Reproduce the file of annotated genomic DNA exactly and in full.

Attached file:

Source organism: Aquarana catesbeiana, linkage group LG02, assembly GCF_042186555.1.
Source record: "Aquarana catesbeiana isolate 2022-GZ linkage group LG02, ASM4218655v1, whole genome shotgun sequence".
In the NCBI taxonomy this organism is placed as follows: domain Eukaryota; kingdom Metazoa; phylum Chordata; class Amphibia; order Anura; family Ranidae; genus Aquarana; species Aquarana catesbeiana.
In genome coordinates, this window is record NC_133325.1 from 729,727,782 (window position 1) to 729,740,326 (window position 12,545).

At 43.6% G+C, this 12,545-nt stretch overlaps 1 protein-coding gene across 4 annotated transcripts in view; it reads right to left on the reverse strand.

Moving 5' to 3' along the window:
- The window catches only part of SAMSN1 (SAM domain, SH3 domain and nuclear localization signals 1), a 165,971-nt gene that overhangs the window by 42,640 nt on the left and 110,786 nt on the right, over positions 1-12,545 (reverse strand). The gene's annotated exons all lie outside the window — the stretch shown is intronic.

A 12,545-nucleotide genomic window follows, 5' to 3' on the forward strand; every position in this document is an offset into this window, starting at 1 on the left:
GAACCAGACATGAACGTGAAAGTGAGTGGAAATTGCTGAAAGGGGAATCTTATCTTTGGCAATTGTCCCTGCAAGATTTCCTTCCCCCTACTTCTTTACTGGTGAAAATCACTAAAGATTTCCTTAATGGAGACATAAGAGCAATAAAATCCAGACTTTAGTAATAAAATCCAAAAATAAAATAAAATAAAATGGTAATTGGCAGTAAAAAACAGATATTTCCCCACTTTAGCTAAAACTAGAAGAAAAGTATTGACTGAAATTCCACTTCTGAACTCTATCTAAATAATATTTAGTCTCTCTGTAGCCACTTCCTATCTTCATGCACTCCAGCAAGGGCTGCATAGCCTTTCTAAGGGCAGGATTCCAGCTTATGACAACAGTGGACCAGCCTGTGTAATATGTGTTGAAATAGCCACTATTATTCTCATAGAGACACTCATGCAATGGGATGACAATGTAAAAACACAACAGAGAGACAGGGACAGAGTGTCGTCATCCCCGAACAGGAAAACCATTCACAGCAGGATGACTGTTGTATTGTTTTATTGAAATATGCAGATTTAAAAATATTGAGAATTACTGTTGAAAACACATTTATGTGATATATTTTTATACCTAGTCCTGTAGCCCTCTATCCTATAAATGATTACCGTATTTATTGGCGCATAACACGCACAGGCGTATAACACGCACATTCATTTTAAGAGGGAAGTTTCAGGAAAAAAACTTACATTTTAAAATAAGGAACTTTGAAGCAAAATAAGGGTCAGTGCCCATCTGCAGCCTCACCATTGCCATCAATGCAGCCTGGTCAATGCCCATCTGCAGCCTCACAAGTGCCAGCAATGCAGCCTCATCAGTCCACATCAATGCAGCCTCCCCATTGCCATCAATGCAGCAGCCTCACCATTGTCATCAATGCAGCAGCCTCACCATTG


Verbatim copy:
Source organism: Aquarana catesbeiana, linkage group LG02, assembly GCF_042186555.1.
Source record: "Aquarana catesbeiana isolate 2022-GZ linkage group LG02, ASM4218655v1, whole genome shotgun sequence".
In the NCBI taxonomy this organism is placed as follows: domain Eukaryota; kingdom Metazoa; phylum Chordata; class Amphibia; order Anura; family Ranidae; genus Aquarana; species Aquarana catesbeiana.
In genome coordinates, this window is record NC_133325.1 from 729,727,782 (window position 1) to 729,740,326 (window position 12,545).

At 43.6% G+C, this 12,545-nt stretch overlaps 1 protein-coding gene across 4 annotated transcripts in view; it reads right to left on the reverse strand.

Moving 5' to 3' along the window:
- The window catches only part of SAMSN1 (SAM domain, SH3 domain and nuclear localization signals 1), a 165,971-nt gene that overhangs the window by 42,640 nt on the left and 110,786 nt on the right, over positions 1-12,545 (reverse strand). The gene's annotated exons all lie outside the window — the stretch shown is intronic.

A 12,545-nucleotide genomic window follows, 5' to 3' on the forward strand; every position in this document is an offset into this window, starting at 1 on the left:
GAACCAGACATGAACGTGAAAGTGAGTGGAAATTGCTGAAAGGGGAATCTTATCTTTGGCAATTGTCCCTGCAAGATTTCCTTCCCCCTACTTCTTTACTGGTGAAAATCACTAAAGATTTCCTTAATGGAGACATAAGAGCAATAAAATCCAGACTTTAGTAATAAAATCCAAAAATAAAATAAAATAAAATGGTAATTGGCAGTAAAAAACAGATATTTCCCCACTTTAGCTAAAACTAGAAGAAAAGTATTGACTGAAATTCCACTTCTGAACTCTATCTAAATAATATTTAGTCTCTCTGTAGCCACTTCCTATCTTCATGCACTCCAGCAAGGGCTGCATAGCCTTTCTAAGGGCAGGATTCCAGCTTATGACAACAGTGGACCAGCCTGTGTAATATGTGTTGAAATAGCCACTATTATTCTCATAGAGACACTCATGCAATGGGATGACAATGTAAAAACACAACAGAGAGACAGGGACAGAGTGTCGTCATCCCCGAACAGGAAAACCATTCACAGCAGGATGACTGTTGTATTGTTTTATTGAAATATGCAGATTTAAAAATATTGAGAATTACTGTTGAAAACACATTTATGTGATATATTTTTATACCTAGTCCTGTAGCCCTCTATCCTATAAATGATTACCGTATTTATTGGCGCATAACACGCACAGGCGTATAACACGCACATTCATTTTAAGAGGGAAGTTTCAGGAAAAAAACTTACATTTTAAAATAAGGAACTTTGAAGCAAAATAAGGGTCAGTGCCCATCTGCAGCCTCACCATTGCCATCAATGCAGCCTGGTCAATGCCCATCTGCAGCCTCACAAGTGCCAGCAATGCAGCCTCATCAGTCCACATCAATGCAGCCTCCCCATTGCCATCAATGCAGCAGCCTCACCATTGTCATCAATGCAGCAGCCTCACCATTG